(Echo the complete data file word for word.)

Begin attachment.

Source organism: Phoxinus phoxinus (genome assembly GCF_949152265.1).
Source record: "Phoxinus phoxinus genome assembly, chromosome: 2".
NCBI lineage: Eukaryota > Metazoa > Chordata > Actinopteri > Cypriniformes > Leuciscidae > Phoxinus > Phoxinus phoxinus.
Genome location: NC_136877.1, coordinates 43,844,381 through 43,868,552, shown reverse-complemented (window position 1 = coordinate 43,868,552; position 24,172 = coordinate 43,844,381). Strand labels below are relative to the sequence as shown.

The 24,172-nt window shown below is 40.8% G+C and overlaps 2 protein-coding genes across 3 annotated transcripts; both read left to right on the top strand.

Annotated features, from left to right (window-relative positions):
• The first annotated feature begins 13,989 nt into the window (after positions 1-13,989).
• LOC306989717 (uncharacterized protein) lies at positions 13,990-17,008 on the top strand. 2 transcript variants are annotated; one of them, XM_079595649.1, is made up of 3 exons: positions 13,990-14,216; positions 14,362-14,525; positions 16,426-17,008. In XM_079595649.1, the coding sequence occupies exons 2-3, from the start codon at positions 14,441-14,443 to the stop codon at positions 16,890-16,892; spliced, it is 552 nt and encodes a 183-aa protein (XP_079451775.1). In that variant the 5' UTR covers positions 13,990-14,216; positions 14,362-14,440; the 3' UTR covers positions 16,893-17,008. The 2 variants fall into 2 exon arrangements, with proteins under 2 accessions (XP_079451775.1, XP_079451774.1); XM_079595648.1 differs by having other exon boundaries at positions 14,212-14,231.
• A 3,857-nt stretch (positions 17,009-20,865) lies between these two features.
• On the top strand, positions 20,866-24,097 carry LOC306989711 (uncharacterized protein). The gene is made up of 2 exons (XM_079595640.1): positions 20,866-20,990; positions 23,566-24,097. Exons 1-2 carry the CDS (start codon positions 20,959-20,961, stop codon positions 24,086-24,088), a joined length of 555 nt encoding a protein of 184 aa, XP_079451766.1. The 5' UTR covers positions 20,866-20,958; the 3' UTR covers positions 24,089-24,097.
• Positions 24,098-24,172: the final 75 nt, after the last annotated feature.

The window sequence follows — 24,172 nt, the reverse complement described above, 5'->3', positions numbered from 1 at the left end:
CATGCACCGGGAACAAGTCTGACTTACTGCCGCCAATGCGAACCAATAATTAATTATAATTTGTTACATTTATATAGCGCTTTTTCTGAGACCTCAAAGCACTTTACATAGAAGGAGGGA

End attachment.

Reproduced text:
Source organism: Phoxinus phoxinus (genome assembly GCF_949152265.1).
Source record: "Phoxinus phoxinus genome assembly, chromosome: 2".
NCBI lineage: Eukaryota > Metazoa > Chordata > Actinopteri > Cypriniformes > Leuciscidae > Phoxinus > Phoxinus phoxinus.
Genome location: NC_136877.1, coordinates 43,844,381 through 43,868,552, shown reverse-complemented (window position 1 = coordinate 43,868,552; position 24,172 = coordinate 43,844,381). Strand labels below are relative to the sequence as shown.

The 24,172-nt window shown below is 40.8% G+C and overlaps 2 protein-coding genes across 3 annotated transcripts; both read left to right on the top strand.

Annotated features, from left to right (window-relative positions):
• The first annotated feature begins 13,989 nt into the window (after positions 1-13,989).
• LOC306989717 (uncharacterized protein) lies at positions 13,990-17,008 on the top strand. 2 transcript variants are annotated; one of them, XM_079595649.1, is made up of 3 exons: positions 13,990-14,216; positions 14,362-14,525; positions 16,426-17,008. In XM_079595649.1, the coding sequence occupies exons 2-3, from the start codon at positions 14,441-14,443 to the stop codon at positions 16,890-16,892; spliced, it is 552 nt and encodes a 183-aa protein (XP_079451775.1). In that variant the 5' UTR covers positions 13,990-14,216; positions 14,362-14,440; the 3' UTR covers positions 16,893-17,008. The 2 variants fall into 2 exon arrangements, with proteins under 2 accessions (XP_079451775.1, XP_079451774.1); XM_079595648.1 differs by having other exon boundaries at positions 14,212-14,231.
• A 3,857-nt stretch (positions 17,009-20,865) lies between these two features.
• On the top strand, positions 20,866-24,097 carry LOC306989711 (uncharacterized protein). The gene is made up of 2 exons (XM_079595640.1): positions 20,866-20,990; positions 23,566-24,097. Exons 1-2 carry the CDS (start codon positions 20,959-20,961, stop codon positions 24,086-24,088), a joined length of 555 nt encoding a protein of 184 aa, XP_079451766.1. The 5' UTR covers positions 20,866-20,958; the 3' UTR covers positions 24,089-24,097.
• Positions 24,098-24,172: the final 75 nt, after the last annotated feature.

The window sequence follows — 24,172 nt, the reverse complement described above, 5'->3', positions numbered from 1 at the left end:
CATGCACCGGGAACAAGTCTGACTTACTGCCGCCAATGCGAACCAATAATTAATTATAATTTGTTACATTTATATAGCGCTTTTTCTGAGACCTCAAAGCACTTTACATAGAAGGAGGGA